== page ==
Welcome to Objects in Focus at the VG&M
This Blog will focus on individual objects from our extensive fine and decorative art collections and the museum heritage collections. You will be regulary treated to an in-depth look into both familiar and unfamiliar artworks and objects, discovering some of the secrets and stories behind them.
You might recognise some objects from display, but others from departmental teaching collections will be seen publicly for the first time.
Posted on: 27 November 2020 | Category: 2020
We are going to celebrate Lancashire Day with a look at a world-changing innovation that spans the historic county from one great city to another and is still used today: the Liverpool and Manchester Railway. \n
Posted on: 13 November 2020 | Category: 2020
‘What is the purpose of this strange looking instrument?’ I hear you ask.\n\nThis is a bladder stone crusher from the Medical Museum Collection, part of the University Heritage Collections. Note the ivory handles and the beautifully crafted mechanism.
Posted on: 30 October 2020 | Category: 2020
A young girl looks up at one of the famous stone lions outside St George’s Hall in Liverpool. How does she and the lion represent our city’s past and hopes for the future? Let’s look closer at this painting by Liverpool-born artist Tony Phillips and find out more.
Posted on: 21 October 2020 | Category: 2020
Most people agree that one of the most repulsive specimens in our Nightmares in a Bell Jar display is the hagfish – but this doesn’t mean that hagfish don’t deserve our attention and protection. That is the message behind Hagfish day, which is on the third Wednesday of October – every year. \n
Posted on: 16 October 2020 | Category: 2020
In recent weeks a particular part of one of our sculptures has been getting a lot of attention: its buttocks. They have featured in the Liverpool Echo and on various social media platforms including one called @museumbums (yes, really …). But there is more to ‘The Sluggard’ than its pert behind, so let’s get to the bottom of the story. \n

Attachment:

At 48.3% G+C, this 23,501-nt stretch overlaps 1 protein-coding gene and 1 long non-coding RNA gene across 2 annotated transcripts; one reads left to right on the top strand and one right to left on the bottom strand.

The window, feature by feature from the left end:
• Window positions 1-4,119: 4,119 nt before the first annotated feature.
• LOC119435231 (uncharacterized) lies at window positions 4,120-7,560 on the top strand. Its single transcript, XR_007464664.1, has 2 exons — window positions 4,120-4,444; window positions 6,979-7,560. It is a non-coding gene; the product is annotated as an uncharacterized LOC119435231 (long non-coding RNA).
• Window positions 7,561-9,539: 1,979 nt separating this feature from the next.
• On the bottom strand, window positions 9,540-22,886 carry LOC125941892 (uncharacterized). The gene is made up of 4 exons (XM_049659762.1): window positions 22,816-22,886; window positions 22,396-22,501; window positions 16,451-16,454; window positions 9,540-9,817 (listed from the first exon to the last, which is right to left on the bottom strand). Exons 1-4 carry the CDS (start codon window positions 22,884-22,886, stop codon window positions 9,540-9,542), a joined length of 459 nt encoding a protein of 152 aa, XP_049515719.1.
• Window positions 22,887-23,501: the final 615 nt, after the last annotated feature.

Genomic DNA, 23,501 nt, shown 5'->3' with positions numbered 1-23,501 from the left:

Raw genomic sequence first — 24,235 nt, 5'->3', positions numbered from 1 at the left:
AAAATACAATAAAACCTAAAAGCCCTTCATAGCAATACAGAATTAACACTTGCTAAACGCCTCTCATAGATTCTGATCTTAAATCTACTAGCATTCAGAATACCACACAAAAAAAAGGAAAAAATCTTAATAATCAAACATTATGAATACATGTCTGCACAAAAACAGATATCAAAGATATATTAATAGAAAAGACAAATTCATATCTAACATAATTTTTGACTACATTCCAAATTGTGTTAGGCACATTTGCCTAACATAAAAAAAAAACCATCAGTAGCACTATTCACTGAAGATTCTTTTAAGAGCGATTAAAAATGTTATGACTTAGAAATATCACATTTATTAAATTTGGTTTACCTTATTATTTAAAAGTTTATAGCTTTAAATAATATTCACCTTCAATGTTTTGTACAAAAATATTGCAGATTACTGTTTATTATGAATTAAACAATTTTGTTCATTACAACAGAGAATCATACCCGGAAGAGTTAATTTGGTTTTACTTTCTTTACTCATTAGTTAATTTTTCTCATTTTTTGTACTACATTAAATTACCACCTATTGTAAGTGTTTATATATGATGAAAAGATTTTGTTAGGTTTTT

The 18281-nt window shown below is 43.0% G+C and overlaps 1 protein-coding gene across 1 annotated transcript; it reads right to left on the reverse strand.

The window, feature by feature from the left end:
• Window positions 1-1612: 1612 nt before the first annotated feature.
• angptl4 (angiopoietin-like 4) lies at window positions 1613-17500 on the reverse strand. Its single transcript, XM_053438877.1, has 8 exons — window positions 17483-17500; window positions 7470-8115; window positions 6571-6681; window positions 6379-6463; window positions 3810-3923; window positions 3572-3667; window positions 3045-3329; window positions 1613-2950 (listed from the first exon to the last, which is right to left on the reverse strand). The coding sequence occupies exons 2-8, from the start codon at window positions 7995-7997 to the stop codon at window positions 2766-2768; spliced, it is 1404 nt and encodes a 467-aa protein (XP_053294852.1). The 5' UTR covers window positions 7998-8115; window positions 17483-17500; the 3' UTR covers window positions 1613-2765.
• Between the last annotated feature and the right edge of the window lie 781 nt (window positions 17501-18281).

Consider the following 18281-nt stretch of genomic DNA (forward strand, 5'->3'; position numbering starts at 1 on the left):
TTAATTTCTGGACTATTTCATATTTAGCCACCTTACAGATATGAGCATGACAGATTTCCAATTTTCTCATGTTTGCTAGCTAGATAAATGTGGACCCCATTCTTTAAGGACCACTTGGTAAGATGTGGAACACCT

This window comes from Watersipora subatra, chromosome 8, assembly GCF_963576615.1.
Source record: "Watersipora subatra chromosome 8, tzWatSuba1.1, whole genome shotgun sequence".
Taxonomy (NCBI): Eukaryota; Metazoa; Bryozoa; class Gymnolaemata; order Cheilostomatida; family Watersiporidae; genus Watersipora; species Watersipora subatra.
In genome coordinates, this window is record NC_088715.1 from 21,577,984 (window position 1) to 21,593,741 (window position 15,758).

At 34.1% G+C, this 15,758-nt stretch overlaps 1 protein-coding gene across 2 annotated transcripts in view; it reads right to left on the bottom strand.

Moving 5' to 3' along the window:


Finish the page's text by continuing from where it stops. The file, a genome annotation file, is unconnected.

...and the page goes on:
Posted on: 6 October 2020 | Category: 2020
Sometimes, as a museum curator, you are responsible for items in the collection that you find distasteful and even upsetting. And yet, they represent a story that needs to be told. Here is a little snuff-box which represents a huge injustice in history: the transatlantic slave trade.
Posted on: 18 September 2020 | Category: 2020
As you enter the Tate museum one of the first parts of the natural history collections that greets you is this incredible skeleton of a python. The museum has a large collection of natural history including full skeletons of mammals from gorillas to tiny mammal skulls, taxidermy teaching models and osteology teaching models (real skeletons prepared and articulated and mounted on wood). The python being the most intricate and impressive in my opinion of the teaching models deserves this week’s blog spotlight. You can look at it for a long time and marvel at the amount of bones a python skeleton has, work out how they function and move but what is incredibly striking is the workmanship in creating such a fascinating model, who made it and why?
Posted on: 3 September 2020 | Category: 2020
Dr Amanda Draper, Curator of Art & Exhibitions writes …\nWhen I first arrived at the VG&M in January 2018 there was one painting in the building that hypnotised me. It had come into the collection in 2000 with no known title and had been descriptively labelled as ‘Portrait of a woman wearing a blue silk dress holding a jasmine flower’ by unknown artist. But there was an elephant in the room. The lower half of the sitter’s face, with its amiable if slightly pensive expression, appeared to be covered by a 5 o’clock shadow. They looked in distinct need of a close shave. What was the story here?
Posted on: 27 August 2020 | Category: 2020
We are almost certain that this footprint made by ‘Beasley’s type D2 Rhynchosaurides Rectipes’ which has been dated as over 240,000,000 years old, is the object that most accurately fits this week’s blog description.
Posted on: 21 August 2020 | Category: 2020
Amanda Draper, Curator of Art & Exhibition writes …\nAs a curator who looks after art collections, one of my favourite things is working with the specialist conservators who restore and revive artefacts for us. Their technical and artistic skills are phenomenal and they can completely transform an artwork that most of us would have thought beyond repair. And just sometimes, simply cleaning a painting can reveal unexpected wonders. And so it was with The Turkish Ambassador.
Posted on: 27 November 2020 | Category: 2020
We are going to celebrate Lancashire Day with a look at a world-changing innovation that spans the historic county from one great city to another and is still used today: the Liverpool and Manchester Railway.
We try to ensure that the information provided on our blog is accurate and that appropriate permissions to use images have been sought.
The opinions in each blog are very much those of the individuals writing.